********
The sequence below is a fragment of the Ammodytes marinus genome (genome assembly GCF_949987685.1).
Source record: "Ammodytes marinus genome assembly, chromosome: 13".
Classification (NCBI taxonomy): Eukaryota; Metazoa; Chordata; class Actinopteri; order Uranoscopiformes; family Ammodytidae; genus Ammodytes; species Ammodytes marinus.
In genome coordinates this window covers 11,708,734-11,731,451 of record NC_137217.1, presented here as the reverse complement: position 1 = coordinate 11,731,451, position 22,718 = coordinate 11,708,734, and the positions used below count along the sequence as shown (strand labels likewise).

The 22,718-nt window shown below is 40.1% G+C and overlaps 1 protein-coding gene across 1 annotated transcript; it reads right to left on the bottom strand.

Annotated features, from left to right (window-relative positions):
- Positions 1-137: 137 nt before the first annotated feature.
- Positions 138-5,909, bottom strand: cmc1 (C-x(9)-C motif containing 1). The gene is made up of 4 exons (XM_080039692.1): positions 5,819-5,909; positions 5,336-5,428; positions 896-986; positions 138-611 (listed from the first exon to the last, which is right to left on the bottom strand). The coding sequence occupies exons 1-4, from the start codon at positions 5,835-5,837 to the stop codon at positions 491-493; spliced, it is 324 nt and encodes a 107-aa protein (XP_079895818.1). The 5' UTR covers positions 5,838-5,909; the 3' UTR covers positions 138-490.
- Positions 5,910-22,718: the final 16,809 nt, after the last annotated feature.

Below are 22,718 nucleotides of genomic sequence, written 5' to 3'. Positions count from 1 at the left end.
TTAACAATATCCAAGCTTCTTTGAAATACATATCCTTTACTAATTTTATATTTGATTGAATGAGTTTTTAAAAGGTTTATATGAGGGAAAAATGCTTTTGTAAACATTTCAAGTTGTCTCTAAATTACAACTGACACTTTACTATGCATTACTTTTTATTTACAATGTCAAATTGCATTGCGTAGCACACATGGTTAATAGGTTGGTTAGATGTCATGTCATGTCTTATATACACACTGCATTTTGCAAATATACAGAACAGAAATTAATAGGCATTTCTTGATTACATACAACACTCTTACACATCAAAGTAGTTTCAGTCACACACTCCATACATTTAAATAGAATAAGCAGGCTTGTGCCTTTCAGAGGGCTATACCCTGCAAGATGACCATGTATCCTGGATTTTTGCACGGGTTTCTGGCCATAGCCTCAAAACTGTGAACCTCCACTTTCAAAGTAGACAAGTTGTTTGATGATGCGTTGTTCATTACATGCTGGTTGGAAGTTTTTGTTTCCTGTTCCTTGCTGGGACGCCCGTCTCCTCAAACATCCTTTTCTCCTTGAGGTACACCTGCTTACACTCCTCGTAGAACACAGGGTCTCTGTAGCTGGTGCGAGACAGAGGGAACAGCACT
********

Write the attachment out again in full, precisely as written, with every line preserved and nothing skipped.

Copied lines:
The sequence below is a fragment of the Ammodytes marinus genome (genome assembly GCF_949987685.1).
Source record: "Ammodytes marinus genome assembly, chromosome: 13".
Classification (NCBI taxonomy): Eukaryota; Metazoa; Chordata; class Actinopteri; order Uranoscopiformes; family Ammodytidae; genus Ammodytes; species Ammodytes marinus.
In genome coordinates this window covers 11,708,734-11,731,451 of record NC_137217.1, presented here as the reverse complement: position 1 = coordinate 11,731,451, position 22,718 = coordinate 11,708,734, and the positions used below count along the sequence as shown (strand labels likewise).

The 22,718-nt window shown below is 40.1% G+C and overlaps 1 protein-coding gene across 1 annotated transcript; it reads right to left on the bottom strand.

Annotated features, from left to right (window-relative positions):
- Positions 1-137: 137 nt before the first annotated feature.
- Positions 138-5,909, bottom strand: cmc1 (C-x(9)-C motif containing 1). The gene is made up of 4 exons (XM_080039692.1): positions 5,819-5,909; positions 5,336-5,428; positions 896-986; positions 138-611 (listed from the first exon to the last, which is right to left on the bottom strand). The coding sequence occupies exons 1-4, from the start codon at positions 5,835-5,837 to the stop codon at positions 491-493; spliced, it is 324 nt and encodes a 107-aa protein (XP_079895818.1). The 5' UTR covers positions 5,838-5,909; the 3' UTR covers positions 138-490.
- Positions 5,910-22,718: the final 16,809 nt, after the last annotated feature.

Below are 22,718 nucleotides of genomic sequence, written 5' to 3'. Positions count from 1 at the left end.
TTAACAATATCCAAGCTTCTTTGAAATACATATCCTTTACTAATTTTATATTTGATTGAATGAGTTTTTAAAAGGTTTATATGAGGGAAAAATGCTTTTGTAAACATTTCAAGTTGTCTCTAAATTACAACTGACACTTTACTATGCATTACTTTTTATTTACAATGTCAAATTGCATTGCGTAGCACACATGGTTAATAGGTTGGTTAGATGTCATGTCATGTCTTATATACACACTGCATTTTGCAAATATACAGAACAGAAATTAATAGGCATTTCTTGATTACATACAACACTCTTACACATCAAAGTAGTTTCAGTCACACACTCCATACATTTAAATAGAATAAGCAGGCTTGTGCCTTTCAGAGGGCTATACCCTGCAAGATGACCATGTATCCTGGATTTTTGCACGGGTTTCTGGCCATAGCCTCAAAACTGTGAACCTCCACTTTCAAAGTAGACAAGTTGTTTGATGATGCGTTGTTCATTACATGCTGGTTGGAAGTTTTTGTTTCCTGTTCCTTGCTGGGACGCCCGTCTCCTCAAACATCCTTTTCTCCTTGAGGTACACCTGCTTACACTCCTCGTAGAACACAGGGTCTCTGTAGCTGGTGCGAGACAGAGGGAACAGCACT